Autism remains a mysterious and devastating affliction in the world. Poorly understood, it is sometimes slow to diagnose, resulting in unhappy childhoods for the children suffering from it as well as their families, who find the communication problems, emotional instability, and lack of social development in their child to be frustrating and ominous. This is often followed by intense guilt when the diagnosis is made and they feel that they have been unfair to a child suffering from a disorder that often makes “normal” behaviour impossible.
The good news is that there are many therapies that both the autistic child and their family can engage in that can help them assimilate more effectively into society and help the family adjust to their new reality. And one of the most effective strategies is the introduction of a service dog to the life of the autistic child – and more often than not, the ideal breed for an autism service dog is the Australian Labradoodle.
Service dogs for the autistic serve different roles than service dogs for other handicaps, such as the deaf, blind, or even mentally challenged. Autistic children are often highly functioning, able to understand complex subjects and perform at high mental levels, but have extreme difficulty with social interaction and emotional control. Outbursts are very common, as are angry episodes and anxiety attacks.
In these scenarios, trained service dogs have been shown to act as an emotional and social anchor for the autistic child. Continuity of experience is often comforting for the autistic, and the dog provides a calm through-line in the day, a constant presence that the autistic child can rely on to comfort them even in unfamiliar or anxiety-causing situations. In addition, the dog provides an affectionate companion that does not judge or require opaque social rules that the autistic often find confusing and meaningless, allowing for a stress-free relationship that has been proven to reduce anxiety and emotional stress.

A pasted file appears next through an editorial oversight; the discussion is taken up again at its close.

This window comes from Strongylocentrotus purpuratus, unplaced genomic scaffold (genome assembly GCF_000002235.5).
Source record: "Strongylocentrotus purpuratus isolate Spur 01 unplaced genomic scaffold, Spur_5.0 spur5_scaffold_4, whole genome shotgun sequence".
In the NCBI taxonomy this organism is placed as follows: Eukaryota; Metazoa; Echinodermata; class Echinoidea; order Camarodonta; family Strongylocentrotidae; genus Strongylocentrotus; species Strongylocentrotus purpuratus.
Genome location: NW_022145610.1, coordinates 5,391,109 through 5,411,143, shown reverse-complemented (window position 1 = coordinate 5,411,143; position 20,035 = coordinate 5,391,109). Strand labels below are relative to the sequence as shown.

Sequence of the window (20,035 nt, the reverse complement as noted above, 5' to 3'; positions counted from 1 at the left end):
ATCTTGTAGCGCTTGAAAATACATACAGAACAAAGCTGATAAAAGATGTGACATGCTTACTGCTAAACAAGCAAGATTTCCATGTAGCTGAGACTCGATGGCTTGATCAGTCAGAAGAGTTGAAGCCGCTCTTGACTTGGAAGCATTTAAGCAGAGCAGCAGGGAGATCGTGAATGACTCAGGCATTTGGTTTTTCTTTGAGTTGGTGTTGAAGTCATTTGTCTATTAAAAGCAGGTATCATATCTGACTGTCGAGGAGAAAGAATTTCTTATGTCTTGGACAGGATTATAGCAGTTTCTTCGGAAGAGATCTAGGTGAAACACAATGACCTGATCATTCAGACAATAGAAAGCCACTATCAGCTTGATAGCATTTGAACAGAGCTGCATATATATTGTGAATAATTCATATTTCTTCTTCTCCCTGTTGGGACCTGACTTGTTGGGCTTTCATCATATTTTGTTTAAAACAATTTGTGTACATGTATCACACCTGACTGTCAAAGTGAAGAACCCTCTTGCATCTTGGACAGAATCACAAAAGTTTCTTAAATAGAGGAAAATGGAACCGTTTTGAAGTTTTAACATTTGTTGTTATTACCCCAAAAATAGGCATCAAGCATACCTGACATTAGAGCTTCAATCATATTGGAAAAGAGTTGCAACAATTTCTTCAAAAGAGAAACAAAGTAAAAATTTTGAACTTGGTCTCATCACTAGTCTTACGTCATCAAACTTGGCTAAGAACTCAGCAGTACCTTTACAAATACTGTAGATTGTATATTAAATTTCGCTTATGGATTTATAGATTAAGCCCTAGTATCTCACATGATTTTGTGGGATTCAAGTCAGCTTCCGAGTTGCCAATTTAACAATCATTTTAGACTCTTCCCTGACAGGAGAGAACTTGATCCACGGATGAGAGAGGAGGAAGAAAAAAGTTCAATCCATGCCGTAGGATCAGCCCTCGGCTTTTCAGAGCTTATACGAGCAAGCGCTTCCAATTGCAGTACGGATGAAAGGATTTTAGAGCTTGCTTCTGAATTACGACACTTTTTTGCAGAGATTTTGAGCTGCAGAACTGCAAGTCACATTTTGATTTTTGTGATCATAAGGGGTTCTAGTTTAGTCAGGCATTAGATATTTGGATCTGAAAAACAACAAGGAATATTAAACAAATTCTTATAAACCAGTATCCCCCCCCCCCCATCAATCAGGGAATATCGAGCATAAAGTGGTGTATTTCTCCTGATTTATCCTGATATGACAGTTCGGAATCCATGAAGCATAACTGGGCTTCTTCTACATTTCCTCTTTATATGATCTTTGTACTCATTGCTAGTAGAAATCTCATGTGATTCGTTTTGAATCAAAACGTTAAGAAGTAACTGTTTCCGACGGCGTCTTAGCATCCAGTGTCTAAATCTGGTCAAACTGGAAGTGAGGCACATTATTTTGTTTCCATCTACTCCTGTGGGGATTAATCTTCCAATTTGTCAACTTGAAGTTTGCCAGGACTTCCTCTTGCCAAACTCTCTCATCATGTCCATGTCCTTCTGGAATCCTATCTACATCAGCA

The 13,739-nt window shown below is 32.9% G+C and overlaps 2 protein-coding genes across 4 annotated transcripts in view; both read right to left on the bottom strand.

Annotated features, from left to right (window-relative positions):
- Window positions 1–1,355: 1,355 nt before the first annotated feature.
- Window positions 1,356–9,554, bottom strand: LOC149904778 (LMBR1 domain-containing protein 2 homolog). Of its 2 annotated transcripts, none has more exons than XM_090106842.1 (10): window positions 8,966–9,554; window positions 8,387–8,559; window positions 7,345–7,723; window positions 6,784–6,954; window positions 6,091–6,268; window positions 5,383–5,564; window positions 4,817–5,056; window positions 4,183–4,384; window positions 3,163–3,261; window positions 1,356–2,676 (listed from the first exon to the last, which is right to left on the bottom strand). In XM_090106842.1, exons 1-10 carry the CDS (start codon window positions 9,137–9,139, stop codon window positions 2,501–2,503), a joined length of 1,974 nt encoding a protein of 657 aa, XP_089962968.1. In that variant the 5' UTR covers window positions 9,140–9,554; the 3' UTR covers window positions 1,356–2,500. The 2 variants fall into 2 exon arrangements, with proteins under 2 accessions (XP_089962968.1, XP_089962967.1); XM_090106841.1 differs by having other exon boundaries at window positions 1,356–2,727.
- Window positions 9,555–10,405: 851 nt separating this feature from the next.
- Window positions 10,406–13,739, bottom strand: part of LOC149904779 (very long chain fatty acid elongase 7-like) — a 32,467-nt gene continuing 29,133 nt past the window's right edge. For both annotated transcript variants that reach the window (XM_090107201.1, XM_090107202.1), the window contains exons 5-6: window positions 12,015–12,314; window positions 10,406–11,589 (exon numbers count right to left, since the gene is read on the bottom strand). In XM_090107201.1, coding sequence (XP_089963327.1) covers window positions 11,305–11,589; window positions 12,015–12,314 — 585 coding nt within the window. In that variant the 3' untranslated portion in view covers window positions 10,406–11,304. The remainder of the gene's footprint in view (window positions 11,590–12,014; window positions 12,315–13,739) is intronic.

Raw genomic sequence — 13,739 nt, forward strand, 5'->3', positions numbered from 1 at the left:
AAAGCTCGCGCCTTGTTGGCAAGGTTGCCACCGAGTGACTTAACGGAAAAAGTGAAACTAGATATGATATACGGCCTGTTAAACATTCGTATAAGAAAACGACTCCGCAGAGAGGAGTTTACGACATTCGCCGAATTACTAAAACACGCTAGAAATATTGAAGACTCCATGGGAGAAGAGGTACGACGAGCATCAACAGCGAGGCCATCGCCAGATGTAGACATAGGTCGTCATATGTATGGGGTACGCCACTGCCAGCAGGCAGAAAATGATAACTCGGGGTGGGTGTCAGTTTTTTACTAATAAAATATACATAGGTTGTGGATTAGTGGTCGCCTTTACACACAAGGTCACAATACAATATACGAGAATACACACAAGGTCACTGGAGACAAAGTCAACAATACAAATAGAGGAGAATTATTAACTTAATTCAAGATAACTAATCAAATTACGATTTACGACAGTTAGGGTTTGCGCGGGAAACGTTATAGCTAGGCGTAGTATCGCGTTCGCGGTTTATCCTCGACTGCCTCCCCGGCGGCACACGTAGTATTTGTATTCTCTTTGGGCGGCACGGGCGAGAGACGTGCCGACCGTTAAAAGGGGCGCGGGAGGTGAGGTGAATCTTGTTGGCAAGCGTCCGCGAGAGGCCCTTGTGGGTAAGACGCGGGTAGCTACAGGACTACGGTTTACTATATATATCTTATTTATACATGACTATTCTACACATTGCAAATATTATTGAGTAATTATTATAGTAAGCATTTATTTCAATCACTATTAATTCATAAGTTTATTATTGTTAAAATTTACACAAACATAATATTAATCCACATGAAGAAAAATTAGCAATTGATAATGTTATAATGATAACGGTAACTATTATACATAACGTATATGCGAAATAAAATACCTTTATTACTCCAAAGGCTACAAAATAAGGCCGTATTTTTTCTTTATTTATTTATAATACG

Part of what makes the Australian Labradoodle ideal for service dog duty is their innate personalities. They are calm, affectionate animals that are easy to train. The latter is very important, because training a dog to be a service animal for the autistic takes time, and must generally begin when the dog is quite young – often right after birth. Labradoodle puppies must be trained specifically in indoor living, neonatal stimulation, behavioural moulding, and socializing with people of both sexes and all ages.
Dogs as young as 8 weeks can and often are deployed to families dealing with autistic children. Introducing the puppy at such a young age allows for a deep bond to develop between the child and the animal, which increases the chances of a successful service relationship. However, the Labradoodle must pass a training certification before it can be deployed as a service dog and some puppies require more lengthy training periods.
The warm, friendly personality of the Australian Labradoodle has made it an ideal candidate to be a service dog, especially with the emotionally and socially difficult affliction of autism. The fact that the family itself can also enjoy the dog simply as a wonderful pet is also an advantage, as Australian Labradoodles can easily serve both roles.
If you would like to find out more facts about Australian Labradoodles, check out our About Labradoodles section.